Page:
It was almost two weeks ago that I received the call telling me my son had been approved for National Disability Insurance Scheme (NDIS) funding and a week after that I was walking into my first meeting to discuss Giovanni’s needs. The first thing I noticed as I was led into the room by our case worker was the box of tissues on the table.
Yep, I’d be needing those.
I didn’t need the tissues because I felt sad or overwhelmed. Those feelings were snuffed out long ago by acceptance and appreciation for who Giovanni, eight, is and how lucky I am to have him, autism and all. The reason I’d need the tissues is because finally, I felt like I wasn’t alone. I was now part of a system of government-led professionals whose job it was to help me figure out exactly the services Giovanni needed to access to reach his full potential.
My days of struggling alone are in the past.
Giovanni, 8, has Autism Spectrum Disorder (ASD) and after a confusing year-and-a-half we finally feel on track to help him reach all his goals so he can reach his full potential. Now we have to work on the rest of the world.
While most of Giovanni’s interventions and therapies aim to make his participation in conventional society easier for him and more acceptable for others, it’s also time the world met him halfway.
"It's time the world met him halfway." Image: Supplied.
Whether you are disordered, disabled, have special needs or extra needs, you are still a part of the world and deserve every opportunity neuro-typical kids receive. For me, it’s now all about education.
My family and friends usually know exactly what to say and do when it comes to my beautiful Giovanni and they handle it beautifully. Of course, sometimes they don’t handle it perfectly and gosh, neither do I! But we try and bring Giovanni into our world by gently entering his.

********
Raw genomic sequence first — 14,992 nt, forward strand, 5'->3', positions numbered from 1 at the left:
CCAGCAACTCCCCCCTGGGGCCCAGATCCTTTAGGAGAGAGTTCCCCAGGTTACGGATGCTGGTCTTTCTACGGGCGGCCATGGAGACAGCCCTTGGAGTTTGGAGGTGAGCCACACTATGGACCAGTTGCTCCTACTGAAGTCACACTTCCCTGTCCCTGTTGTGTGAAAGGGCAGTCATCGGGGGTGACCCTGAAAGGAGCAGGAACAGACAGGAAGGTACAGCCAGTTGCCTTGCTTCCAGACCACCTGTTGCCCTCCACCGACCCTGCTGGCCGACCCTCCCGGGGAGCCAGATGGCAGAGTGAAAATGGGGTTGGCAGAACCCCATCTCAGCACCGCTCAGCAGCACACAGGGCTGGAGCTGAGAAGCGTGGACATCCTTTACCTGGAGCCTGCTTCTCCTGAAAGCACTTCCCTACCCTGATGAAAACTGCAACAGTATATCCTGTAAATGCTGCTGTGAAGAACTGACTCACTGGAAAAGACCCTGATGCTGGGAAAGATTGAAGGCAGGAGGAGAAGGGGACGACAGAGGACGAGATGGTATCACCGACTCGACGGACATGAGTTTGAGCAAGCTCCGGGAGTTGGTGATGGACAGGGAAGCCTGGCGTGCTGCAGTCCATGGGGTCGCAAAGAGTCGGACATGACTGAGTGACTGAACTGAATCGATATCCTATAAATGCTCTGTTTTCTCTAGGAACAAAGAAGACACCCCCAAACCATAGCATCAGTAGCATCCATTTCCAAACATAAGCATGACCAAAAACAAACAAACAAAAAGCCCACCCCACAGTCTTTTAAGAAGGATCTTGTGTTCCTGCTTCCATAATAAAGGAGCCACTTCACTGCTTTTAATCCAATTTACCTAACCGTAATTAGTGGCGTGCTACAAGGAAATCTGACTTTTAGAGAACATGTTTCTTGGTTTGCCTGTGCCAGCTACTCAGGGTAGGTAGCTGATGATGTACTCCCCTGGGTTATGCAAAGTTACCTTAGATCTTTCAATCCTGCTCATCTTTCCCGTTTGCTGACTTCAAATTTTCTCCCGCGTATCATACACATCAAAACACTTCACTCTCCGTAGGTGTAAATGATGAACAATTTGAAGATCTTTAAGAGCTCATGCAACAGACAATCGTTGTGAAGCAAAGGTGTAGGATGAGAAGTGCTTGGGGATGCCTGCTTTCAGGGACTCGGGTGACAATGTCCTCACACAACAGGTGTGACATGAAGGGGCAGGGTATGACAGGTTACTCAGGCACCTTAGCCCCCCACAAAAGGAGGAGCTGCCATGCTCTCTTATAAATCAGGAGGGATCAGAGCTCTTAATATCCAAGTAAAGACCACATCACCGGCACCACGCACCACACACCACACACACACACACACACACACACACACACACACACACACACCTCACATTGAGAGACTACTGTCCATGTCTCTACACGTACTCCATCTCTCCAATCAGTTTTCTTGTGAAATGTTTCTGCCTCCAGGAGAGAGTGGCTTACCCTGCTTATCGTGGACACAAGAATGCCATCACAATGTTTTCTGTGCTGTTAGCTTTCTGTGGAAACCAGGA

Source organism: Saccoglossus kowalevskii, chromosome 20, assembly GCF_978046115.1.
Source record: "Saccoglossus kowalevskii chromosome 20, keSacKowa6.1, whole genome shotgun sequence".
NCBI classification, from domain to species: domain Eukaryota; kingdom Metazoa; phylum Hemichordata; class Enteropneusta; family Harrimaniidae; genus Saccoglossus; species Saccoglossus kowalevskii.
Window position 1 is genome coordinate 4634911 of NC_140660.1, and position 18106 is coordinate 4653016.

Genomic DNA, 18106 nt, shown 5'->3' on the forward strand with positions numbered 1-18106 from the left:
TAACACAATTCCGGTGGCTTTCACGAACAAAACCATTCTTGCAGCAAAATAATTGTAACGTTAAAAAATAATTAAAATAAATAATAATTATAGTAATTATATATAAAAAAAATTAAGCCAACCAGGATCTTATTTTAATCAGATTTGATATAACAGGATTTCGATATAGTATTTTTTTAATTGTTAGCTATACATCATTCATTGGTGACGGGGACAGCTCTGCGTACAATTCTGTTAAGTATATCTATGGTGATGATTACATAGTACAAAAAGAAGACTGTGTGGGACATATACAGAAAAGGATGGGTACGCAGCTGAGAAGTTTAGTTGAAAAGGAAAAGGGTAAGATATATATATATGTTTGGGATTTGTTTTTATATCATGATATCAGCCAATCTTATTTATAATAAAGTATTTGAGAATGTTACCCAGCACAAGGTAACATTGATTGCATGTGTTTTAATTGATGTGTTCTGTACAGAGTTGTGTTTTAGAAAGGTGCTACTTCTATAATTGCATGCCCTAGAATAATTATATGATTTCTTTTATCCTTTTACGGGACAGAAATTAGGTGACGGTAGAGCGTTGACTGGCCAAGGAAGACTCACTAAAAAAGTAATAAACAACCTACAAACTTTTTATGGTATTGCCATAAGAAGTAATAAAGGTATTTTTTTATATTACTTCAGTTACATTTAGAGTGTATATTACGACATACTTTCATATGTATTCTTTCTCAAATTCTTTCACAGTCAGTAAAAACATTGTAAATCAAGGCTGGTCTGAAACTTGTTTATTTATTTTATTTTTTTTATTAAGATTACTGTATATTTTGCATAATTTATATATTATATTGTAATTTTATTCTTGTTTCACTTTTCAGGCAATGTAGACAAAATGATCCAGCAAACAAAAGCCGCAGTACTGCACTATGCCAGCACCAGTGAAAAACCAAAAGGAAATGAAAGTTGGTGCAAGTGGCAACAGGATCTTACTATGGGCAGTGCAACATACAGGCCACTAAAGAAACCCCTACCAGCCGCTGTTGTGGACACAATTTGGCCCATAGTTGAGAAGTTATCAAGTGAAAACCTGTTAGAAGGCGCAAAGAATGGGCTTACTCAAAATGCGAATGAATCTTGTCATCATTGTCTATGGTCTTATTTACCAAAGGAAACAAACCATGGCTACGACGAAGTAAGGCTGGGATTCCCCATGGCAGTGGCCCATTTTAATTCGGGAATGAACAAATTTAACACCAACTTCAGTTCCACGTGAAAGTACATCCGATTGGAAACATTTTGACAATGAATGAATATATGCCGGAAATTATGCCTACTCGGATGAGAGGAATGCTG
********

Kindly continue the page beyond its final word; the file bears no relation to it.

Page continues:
Now I want to share what we have learned with you.
1. He is not his autism.
I detest the use of the word ‘disorder’. I always say, “my son is on the spectrum” or, “Giovanni has autism,” because to me, the word disorder does a disservice to this brilliant, amazing, special and unique little boy. He’s not a disorder. He’s just Giovanni who loves animals and Minecraft and playing endless games of UNO. While being able to put a name on his condition means we know how to help him, I’d never do anything to change who he is. He isn’t in need of a cure and he isn’t in need of a fix.
2. How and why doesn’t matter.
How Giovanni ended up with ASD and why he ended up with ASD doesn’t matter. It just is. There’s been too much focus on the causes (and possible cure) for conditions like autism, which assumes there is something wrong with these kids. It couldn’t be further from the truth. Most parents of children with autism come to realise that their kids are incredibly evolved and have unique gifts, which explains why companies like Google and Microsoft are seeking employees on the spectrum for jobs that require focus and precision.
Companies like Google seek employees on the spectrum for jobs that require precision. Image: Supplied.
3. He won’t look at you but he is listening.
Just because children with special needs and disabilities aren’t looking at you, they are still usually listening, particularly Giovanni. He won’t always respond to what is being said and done around him but later he’ll talk to me about his observations. That means he notices if you say, “hi” to him or try and include him. While he won’t always respond, your willingness to include him is noticed and valued.